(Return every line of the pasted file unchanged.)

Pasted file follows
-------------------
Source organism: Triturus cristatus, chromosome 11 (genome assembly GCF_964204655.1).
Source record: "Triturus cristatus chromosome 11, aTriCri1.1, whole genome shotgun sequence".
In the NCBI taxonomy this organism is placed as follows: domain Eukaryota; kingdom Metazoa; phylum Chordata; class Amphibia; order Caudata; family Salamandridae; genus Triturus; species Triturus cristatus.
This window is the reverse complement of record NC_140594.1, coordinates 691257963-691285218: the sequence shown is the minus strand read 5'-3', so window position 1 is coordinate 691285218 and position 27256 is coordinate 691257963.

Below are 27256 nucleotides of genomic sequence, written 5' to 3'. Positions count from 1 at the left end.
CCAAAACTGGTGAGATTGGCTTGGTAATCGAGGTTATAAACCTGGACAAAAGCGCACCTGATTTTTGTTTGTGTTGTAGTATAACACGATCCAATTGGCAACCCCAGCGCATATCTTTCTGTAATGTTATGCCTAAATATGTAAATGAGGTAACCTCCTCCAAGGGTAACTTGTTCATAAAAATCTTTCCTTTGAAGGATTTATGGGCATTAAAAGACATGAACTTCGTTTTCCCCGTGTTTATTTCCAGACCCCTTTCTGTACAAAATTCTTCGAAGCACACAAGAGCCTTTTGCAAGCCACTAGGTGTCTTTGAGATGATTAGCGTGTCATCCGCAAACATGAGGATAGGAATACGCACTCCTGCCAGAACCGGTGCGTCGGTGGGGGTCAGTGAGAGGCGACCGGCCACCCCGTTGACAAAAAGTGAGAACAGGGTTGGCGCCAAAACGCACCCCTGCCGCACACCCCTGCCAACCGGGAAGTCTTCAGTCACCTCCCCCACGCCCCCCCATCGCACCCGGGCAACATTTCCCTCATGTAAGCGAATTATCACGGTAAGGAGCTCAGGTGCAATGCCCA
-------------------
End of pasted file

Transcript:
Source organism: Triturus cristatus, chromosome 11 (genome assembly GCF_964204655.1).
Source record: "Triturus cristatus chromosome 11, aTriCri1.1, whole genome shotgun sequence".
In the NCBI taxonomy this organism is placed as follows: domain Eukaryota; kingdom Metazoa; phylum Chordata; class Amphibia; order Caudata; family Salamandridae; genus Triturus; species Triturus cristatus.
This window is the reverse complement of record NC_140594.1, coordinates 691257963-691285218: the sequence shown is the minus strand read 5'-3', so window position 1 is coordinate 691285218 and position 27256 is coordinate 691257963.

Below are 27256 nucleotides of genomic sequence, written 5' to 3'. Positions count from 1 at the left end.
CCAAAACTGGTGAGATTGGCTTGGTAATCGAGGTTATAAACCTGGACAAAAGCGCACCTGATTTTTGTTTGTGTTGTAGTATAACACGATCCAATTGGCAACCCCAGCGCATATCTTTCTGTAATGTTATGCCTAAATATGTAAATGAGGTAACCTCCTCCAAGGGTAACTTGTTCATAAAAATCTTTCCTTTGAAGGATTTATGGGCATTAAAAGACATGAACTTCGTTTTCCCCGTGTTTATTTCCAGACCCCTTTCTGTACAAAATTCTTCGAAGCACACAAGAGCCTTTTGCAAGCCACTAGGTGTCTTTGAGATGATTAGCGTGTCATCCGCAAACATGAGGATAGGAATACGCACTCCTGCCAGAACCGGTGCGTCGGTGGGGGTCAGTGAGAGGCGACCGGCCACCCCGTTGACAAAAAGTGAGAACAGGGTTGGCGCCAAAACGCACCCCTGCCGCACACCCCTGCCAACCGGGAAGTCTTCAGTCACCTCCCCCACGCCCCCCCATCGCACCCGGGCAACATTTCCCTCATGTAAGCGAATTATCACGGTAAGGAGCTCAGGTGCAATGCCCA